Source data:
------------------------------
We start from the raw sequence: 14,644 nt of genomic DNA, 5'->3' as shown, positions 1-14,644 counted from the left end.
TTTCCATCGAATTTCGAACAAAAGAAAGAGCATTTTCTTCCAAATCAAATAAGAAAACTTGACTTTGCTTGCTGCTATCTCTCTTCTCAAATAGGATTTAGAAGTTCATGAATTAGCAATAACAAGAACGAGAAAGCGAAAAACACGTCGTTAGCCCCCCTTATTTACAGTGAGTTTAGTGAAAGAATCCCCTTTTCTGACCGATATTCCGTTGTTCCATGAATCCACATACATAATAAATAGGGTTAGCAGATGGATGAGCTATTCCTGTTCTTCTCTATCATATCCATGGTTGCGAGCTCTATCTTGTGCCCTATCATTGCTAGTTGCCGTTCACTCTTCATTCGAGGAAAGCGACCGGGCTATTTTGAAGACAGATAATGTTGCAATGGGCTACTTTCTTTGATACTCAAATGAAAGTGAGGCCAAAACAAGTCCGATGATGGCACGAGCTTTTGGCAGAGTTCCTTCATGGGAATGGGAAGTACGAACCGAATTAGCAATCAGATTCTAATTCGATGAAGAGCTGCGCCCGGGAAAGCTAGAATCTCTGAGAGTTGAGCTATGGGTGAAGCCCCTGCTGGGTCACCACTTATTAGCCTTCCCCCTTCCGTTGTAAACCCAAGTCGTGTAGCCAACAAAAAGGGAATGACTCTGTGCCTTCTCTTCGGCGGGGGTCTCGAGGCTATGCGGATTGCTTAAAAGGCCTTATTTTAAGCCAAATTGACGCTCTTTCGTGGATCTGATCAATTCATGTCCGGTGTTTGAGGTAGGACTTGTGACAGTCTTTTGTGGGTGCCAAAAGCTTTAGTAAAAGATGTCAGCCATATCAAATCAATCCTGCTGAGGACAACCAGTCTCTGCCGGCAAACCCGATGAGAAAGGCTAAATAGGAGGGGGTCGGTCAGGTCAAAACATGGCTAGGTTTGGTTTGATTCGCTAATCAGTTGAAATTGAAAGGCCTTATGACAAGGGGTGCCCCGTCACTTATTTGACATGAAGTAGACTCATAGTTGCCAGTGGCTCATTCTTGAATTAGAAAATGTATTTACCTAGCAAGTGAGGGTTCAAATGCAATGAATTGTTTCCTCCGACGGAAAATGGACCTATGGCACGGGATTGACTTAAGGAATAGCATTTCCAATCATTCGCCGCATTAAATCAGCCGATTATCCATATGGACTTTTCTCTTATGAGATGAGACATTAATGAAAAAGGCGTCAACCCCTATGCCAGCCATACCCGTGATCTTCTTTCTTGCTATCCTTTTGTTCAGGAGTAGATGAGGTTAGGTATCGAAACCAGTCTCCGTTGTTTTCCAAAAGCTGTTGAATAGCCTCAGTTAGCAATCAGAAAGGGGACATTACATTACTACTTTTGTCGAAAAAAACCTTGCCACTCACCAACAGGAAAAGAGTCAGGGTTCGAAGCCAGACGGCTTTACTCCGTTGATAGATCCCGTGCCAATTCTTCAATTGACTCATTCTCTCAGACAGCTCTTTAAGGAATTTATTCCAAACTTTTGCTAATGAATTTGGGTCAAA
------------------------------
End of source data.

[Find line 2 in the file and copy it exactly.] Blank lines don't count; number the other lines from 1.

TTTCCATCGAATTTCGAACAAAAGAAAGAGCATTTTCTTCCAAATCAAATAAGAAAACTTGACTTTGCTTGCTGCTATCTCTCTTCTCAAATAGGATTTAGAAGTTCATGAATTAGCAATAACAAGAACGAGAAAGCGAAAAACACGTCGTTAGCCCCCCTTATTTACAGTGAGTTTAGTGAAAGAATCCCCTTTTCTGACCGATATTCCGTTGTTCCATGAATCCACATACATAATAAATAGGGTTAGCAGATGGATGAGCTATTCCTGTTCTTCTCTATCATATCCATGGTTGCGAGCTCTATCTTGTGCCCTATCATTGCTAGTTGCCGTTCACTCTTCATTCGAGGAAAGCGACCGGGCTATTTTGAAGACAGATAATGTTGCAATGGGCTACTTTCTTTGATACTCAAATGAAAGTGAGGCCAAAACAAGTCCGATGATGGCACGAGCTTTTGGCAGAGTTCCTTCATGGGAATGGGAAGTACGAACCGAATTAGCAATCAGATTCTAATTCGATGAAGAGCTGCGCCCGGGAAAGCTAGAATCTCTGAGAGTTGAGCTATGGGTGAAGCCCCTGCTGGGTCACCACTTATTAGCCTTCCCCCTTCCGTTGTAAACCCAAGTCGTGTAGCCAACAAAAAGGGAATGACTCTGTGCCTTCTCTTCGGCGGGGGTCTCGAGGCTATGCGGATTGCTTAAAAGGCCTTATTTTAAGCCAAATTGACGCTCTTTCGTGGATCTGATCAATTCATGTCCGGTGTTTGAGGTAGGACTTGTGACAGTCTTTTGTGGGTGCCAAAAGCTTTAGTAAAAGATGTCAGCCATATCAAATCAATCCTGCTGAGGACAACCAGTCTCTGCCGGCAAACCCGATGAGAAAGGCTAAATAGGAGGGGGTCGGTCAGGTCAAAACATGGCTAGGTTTGGTTTGATTCGCTAATCAGTTGAAATTGAAAGGCCTTATGACAAGGGGTGCCCCGTCACTTATTTGACATGAAGTAGACTCATAGTTGCCAGTGGCTCATTCTTGAATTAGAAAATGTATTTACCTAGCAAGTGAGGGTTCAAATGCAATGAATTGTTTCCTCCGACGGAAAATGGACCTATGGCACGGGATTGACTTAAGGAATAGCATTTCCAATCATTCGCCGCATTAAATCAGCCGATTATCCATATGGACTTTTCTCTTATGAGATGAGACATTAATGAAAAAGGCGTCAACCCCTATGCCAGCCATACCCGTGATCTTCTTTCTTGCTATCCTTTTGTTCAGGAGTAGATGAGGTTAGGTATCGAAACCAGTCTCCGTTGTTTTCCAAAAGCTGTTGAATAGCCTCAGTTAGCAATCAGAAAGGGGACATTACATTACTACTTTTGTCGAAAAAAACCTTGCCACTCACCAACAGGAAAAGAGTCAGGGTTCGAAGCCAGACGGCTTTACTCCGTTGATAGATCCCGTGCCAATTCTTCAATTGACTCATTCTCTCAGACAGCTCTTTAAGGAATTTATTCCAAACTTTTGCTAATGAATTTGGGTCAAA